I finished my 8 oz. of Crown Mountain Farms superwash merino in Sultans of Swing colorway. It took quite awhile to 3 ply it all, but the resulting yarn is pretty stunning.

890 yards of 3 ply laceweight yarn.

While I am not really into the idea of deciding what a handspun yarn will become before finishing, or even after, I do think this, paired with a plain brown laceweight, would make a fabulous striped sweater.

Finishing this one has made me eager to continue to finish. I’ve had a few sets of singles hanging around not done for quite some time, so I am determined to work on those and get them off my dresser in their holding pattern.

Weekend Weird

For the last few years, I’ve wanted to attend the Pedaler’s Jamboree in Columbia, MO. This bike ride is on the MKT and KATY trail, every memorial day weekend. On Saturday the riders leave Columbia and make their way the 32 miles to Boonville, MO. Along the way there is live music to stop and enjoy. In Boonville that evening there are more live bands, and then on Sunday the riders head back to Columbia, again enjoying live music along the way.

This year, Mr. Ink and I were able to attend. It was very exciting for me. To be honest, I had anticipated that the bands would be local, and only marginally good. That was not the case AT ALL. The bands were fabulous, and the trail was flat, and it made for a great weekend. The ride brought out all types of riders, which was also great fun. In addition to the great music, there was fabulous people watching to be had.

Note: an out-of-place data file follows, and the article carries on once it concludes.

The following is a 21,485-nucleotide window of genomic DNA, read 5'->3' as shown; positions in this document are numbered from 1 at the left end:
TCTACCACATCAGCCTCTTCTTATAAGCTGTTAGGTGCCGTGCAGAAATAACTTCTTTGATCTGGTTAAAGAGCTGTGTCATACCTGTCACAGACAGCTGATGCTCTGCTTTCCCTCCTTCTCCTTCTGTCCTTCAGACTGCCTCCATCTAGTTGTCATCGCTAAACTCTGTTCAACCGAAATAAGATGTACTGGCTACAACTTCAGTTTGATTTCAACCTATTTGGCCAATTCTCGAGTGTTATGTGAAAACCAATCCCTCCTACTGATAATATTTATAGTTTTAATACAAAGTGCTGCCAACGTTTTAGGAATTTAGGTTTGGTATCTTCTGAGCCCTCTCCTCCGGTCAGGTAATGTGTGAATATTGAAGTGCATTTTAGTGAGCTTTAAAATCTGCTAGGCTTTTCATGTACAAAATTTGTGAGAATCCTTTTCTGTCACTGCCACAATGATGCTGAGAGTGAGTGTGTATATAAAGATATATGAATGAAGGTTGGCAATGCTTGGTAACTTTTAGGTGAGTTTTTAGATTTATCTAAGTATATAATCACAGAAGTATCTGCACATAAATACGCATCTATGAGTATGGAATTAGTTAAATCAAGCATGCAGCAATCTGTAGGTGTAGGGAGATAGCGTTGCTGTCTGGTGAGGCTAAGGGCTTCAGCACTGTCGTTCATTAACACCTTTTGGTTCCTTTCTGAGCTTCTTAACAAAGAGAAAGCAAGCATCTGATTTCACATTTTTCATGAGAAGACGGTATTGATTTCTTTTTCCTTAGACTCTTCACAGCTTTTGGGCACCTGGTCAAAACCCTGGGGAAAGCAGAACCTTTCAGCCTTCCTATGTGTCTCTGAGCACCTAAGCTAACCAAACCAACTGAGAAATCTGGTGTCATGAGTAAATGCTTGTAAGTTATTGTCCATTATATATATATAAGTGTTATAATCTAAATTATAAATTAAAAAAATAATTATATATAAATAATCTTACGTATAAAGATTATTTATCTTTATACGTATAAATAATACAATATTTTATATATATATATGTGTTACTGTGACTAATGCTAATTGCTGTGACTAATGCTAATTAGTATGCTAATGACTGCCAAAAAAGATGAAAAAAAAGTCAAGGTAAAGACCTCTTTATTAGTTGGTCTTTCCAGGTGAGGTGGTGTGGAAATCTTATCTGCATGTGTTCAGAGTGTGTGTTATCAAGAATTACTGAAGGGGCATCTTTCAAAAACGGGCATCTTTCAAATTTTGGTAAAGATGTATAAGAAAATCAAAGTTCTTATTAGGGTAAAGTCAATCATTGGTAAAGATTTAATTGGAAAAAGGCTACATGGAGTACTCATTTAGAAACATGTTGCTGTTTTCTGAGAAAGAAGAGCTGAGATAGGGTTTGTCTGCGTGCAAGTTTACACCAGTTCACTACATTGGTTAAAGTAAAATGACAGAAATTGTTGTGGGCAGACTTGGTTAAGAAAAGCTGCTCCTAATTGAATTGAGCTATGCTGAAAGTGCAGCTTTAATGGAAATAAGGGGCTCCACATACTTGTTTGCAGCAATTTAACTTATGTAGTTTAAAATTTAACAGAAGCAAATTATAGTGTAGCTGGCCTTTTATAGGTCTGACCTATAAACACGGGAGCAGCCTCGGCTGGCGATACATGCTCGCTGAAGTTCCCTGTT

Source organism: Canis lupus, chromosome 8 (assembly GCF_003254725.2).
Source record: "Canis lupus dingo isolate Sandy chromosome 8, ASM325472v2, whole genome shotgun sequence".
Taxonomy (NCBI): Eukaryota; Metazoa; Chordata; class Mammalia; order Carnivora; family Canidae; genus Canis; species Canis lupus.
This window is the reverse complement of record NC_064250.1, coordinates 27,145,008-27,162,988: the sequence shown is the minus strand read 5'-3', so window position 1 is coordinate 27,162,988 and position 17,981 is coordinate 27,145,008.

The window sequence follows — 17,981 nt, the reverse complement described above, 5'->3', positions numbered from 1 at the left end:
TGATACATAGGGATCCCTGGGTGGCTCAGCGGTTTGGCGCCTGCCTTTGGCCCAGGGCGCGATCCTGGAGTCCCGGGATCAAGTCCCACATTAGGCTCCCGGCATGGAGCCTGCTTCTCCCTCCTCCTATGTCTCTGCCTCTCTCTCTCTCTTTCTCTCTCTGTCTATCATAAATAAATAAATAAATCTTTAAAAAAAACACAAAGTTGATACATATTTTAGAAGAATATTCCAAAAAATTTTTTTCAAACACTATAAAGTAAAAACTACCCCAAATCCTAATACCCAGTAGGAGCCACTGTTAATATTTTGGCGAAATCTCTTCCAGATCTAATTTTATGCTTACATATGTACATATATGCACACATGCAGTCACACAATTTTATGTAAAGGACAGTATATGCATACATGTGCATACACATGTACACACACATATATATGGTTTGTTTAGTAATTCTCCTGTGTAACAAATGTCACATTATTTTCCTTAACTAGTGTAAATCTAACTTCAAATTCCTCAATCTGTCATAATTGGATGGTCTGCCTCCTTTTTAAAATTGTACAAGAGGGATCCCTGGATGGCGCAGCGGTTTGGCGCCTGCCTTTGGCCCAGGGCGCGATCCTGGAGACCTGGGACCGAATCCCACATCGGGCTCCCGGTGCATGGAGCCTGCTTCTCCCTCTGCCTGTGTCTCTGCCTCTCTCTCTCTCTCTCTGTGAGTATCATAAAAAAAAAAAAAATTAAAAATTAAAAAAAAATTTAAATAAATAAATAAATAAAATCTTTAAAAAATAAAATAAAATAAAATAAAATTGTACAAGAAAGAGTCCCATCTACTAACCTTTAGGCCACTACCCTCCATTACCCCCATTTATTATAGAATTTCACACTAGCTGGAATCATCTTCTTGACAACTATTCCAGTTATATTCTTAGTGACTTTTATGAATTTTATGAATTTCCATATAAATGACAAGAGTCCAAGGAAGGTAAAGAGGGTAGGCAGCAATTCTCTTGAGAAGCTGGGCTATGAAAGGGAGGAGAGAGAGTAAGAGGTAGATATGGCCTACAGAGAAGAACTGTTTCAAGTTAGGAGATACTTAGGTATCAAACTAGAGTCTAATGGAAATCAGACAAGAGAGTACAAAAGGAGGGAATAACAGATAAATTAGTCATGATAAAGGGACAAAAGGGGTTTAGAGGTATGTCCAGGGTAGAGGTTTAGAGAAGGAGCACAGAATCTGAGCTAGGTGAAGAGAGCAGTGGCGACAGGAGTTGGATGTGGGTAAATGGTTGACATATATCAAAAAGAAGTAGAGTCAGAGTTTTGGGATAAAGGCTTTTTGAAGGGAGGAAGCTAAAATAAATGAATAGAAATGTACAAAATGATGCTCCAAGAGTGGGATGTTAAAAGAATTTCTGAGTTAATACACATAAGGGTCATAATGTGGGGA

We started out rather late, as it was raining on our ride over and we didn’t feel the need to start riding in that. However, we drove through the storm and out the other side. We got on the trail and it wasn’t many miles before we saw a random stop with a bunch of local friends who had traveled to the ride too.


While there, it began to rain, so we decided to ride on after donning rain jackets. We wanted to make it to Rocheport in time for William Elliot Whitmore.

In Rocheport, my feet looked like this:


Thankfully, I have fenders, so unlike many people on the trail that day, I lacked the telltale grey stripe up my backside. Our bikes were pretty dirty too, as were our faces.


But, our mood was high, and there were smiles all around. And we were there with plenty of time to see William Elliot Whitmore, up close and personal.